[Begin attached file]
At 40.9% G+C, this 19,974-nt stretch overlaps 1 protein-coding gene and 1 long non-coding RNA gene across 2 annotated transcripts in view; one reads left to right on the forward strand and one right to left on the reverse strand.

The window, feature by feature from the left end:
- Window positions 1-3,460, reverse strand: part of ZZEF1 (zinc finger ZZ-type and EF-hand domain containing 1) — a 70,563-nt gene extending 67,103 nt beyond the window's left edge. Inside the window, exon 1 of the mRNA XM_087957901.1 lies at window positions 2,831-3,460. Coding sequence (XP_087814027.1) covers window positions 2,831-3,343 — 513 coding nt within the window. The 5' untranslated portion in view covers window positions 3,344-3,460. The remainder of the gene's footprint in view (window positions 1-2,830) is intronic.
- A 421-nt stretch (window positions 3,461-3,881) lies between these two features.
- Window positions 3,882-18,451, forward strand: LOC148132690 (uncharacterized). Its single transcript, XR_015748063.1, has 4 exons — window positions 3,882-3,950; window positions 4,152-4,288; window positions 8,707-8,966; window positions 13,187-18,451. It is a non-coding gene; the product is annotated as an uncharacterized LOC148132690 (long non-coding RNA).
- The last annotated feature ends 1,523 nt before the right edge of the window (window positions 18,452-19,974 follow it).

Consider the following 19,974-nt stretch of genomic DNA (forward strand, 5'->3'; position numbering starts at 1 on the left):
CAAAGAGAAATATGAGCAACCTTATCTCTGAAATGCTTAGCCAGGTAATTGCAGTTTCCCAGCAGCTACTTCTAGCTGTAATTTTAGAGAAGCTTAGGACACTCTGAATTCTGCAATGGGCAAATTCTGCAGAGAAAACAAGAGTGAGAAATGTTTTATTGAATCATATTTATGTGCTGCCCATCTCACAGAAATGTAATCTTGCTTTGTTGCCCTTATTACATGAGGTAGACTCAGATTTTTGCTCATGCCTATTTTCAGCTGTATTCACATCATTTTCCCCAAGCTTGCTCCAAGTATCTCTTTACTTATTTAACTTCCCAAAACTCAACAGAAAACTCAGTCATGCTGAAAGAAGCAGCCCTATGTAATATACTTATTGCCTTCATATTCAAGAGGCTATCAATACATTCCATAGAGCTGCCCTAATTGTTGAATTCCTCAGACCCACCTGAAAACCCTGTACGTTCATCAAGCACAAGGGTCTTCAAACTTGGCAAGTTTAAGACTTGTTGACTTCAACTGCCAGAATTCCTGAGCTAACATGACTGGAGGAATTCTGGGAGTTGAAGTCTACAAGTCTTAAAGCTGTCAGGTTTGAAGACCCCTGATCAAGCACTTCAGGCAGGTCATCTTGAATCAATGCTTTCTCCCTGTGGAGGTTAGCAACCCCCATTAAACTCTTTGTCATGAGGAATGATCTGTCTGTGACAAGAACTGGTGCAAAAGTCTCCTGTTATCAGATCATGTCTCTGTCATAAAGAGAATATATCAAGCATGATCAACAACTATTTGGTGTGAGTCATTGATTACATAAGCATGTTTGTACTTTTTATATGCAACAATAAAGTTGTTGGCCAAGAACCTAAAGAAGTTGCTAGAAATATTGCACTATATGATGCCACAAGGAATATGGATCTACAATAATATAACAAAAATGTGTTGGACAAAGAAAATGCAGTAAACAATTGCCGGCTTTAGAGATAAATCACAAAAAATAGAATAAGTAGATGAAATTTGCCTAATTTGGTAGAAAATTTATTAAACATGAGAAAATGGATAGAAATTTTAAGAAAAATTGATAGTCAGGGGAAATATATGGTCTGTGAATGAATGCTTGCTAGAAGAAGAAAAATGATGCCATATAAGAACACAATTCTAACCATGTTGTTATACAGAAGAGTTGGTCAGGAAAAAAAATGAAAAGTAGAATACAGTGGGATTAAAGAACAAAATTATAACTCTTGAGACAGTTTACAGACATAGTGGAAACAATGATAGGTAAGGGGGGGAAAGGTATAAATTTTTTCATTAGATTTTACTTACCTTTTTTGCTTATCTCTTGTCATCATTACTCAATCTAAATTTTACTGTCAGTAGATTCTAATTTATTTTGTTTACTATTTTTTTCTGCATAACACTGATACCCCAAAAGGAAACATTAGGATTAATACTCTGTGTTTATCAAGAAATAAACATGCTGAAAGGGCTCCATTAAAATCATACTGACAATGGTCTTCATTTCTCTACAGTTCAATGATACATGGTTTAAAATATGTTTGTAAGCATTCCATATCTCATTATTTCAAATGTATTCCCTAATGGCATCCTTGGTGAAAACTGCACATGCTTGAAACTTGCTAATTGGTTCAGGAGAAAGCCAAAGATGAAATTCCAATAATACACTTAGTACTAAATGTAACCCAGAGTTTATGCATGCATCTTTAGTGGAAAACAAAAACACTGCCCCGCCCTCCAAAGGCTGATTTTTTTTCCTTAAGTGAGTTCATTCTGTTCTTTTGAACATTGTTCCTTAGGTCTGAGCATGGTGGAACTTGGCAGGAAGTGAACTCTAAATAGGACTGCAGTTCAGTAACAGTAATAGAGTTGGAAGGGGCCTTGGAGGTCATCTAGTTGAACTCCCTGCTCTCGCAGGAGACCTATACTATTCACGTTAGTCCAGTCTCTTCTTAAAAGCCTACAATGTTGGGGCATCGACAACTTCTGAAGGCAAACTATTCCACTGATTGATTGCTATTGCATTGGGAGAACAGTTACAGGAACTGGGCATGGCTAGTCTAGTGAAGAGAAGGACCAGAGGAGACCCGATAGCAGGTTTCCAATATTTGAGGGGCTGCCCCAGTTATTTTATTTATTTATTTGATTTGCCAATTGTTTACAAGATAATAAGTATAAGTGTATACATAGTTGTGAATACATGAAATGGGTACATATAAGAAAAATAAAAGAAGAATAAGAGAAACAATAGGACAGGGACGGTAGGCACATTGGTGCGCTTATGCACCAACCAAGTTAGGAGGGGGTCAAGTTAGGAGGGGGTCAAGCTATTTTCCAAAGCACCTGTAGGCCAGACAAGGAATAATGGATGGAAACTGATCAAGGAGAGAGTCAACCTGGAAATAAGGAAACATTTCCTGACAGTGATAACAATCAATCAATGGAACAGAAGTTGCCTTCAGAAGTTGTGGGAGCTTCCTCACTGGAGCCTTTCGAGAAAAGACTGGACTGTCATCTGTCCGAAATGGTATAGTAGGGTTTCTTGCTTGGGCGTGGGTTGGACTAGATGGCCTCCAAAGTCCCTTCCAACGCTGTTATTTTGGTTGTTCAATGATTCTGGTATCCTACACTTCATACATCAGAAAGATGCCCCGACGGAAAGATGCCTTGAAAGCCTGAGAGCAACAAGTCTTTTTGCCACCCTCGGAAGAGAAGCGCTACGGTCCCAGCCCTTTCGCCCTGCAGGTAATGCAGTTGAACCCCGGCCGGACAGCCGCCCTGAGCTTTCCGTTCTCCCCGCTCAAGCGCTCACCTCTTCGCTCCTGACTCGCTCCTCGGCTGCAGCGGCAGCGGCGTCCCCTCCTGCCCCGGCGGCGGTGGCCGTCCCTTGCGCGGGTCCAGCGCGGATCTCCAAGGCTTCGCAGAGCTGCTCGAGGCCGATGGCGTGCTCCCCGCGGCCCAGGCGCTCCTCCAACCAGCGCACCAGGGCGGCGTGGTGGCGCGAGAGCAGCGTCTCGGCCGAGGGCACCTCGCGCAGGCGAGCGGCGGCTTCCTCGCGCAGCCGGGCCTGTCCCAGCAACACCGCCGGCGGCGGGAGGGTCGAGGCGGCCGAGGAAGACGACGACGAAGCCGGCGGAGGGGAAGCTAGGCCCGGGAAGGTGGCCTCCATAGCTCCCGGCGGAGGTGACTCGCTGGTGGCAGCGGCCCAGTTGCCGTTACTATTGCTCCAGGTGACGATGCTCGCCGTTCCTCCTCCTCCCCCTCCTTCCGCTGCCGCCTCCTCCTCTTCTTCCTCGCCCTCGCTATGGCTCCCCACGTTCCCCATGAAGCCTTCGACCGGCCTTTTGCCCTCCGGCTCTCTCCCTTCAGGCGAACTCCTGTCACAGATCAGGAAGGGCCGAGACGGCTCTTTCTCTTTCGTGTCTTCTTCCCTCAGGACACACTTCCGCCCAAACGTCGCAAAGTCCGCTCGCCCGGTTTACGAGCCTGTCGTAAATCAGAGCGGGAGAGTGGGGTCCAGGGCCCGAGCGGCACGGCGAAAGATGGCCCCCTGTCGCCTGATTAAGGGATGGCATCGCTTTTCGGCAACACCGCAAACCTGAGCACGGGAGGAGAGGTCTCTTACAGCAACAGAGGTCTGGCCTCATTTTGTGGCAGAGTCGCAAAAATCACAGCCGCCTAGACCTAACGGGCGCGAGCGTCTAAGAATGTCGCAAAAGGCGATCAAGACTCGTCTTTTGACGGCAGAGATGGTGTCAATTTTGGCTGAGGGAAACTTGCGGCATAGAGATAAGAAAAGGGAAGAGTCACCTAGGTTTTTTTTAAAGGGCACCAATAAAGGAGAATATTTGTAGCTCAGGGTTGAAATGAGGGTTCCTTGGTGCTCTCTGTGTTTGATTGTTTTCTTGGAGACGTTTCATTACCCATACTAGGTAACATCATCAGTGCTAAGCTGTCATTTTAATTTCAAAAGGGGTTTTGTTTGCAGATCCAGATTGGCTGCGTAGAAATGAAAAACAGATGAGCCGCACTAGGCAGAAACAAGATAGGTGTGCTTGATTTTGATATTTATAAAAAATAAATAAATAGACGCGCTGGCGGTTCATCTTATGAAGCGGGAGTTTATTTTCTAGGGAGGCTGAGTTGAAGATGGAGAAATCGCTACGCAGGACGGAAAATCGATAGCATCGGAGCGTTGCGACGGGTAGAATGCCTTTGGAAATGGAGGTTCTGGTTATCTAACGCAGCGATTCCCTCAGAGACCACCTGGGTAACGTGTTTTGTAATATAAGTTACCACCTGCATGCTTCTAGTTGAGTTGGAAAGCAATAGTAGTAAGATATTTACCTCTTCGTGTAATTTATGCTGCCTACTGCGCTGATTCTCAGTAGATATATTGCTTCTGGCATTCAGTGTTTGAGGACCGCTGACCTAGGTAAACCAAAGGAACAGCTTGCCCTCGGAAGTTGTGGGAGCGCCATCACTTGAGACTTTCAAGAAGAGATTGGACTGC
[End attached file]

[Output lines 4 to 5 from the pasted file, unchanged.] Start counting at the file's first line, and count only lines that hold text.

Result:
- A 421-nt stretch (window positions 3,461-3,881) lies between these two features.
- Window positions 3,882-18,451, forward strand: LOC148132690 (uncharacterized). Its single transcript, XR_015748063.1, has 4 exons — window positions 3,882-3,950; window positions 4,152-4,288; window positions 8,707-8,966; window positions 13,187-18,451. It is a non-coding gene; the product is annotated as an uncharacterized LOC148132690 (long non-coding RNA).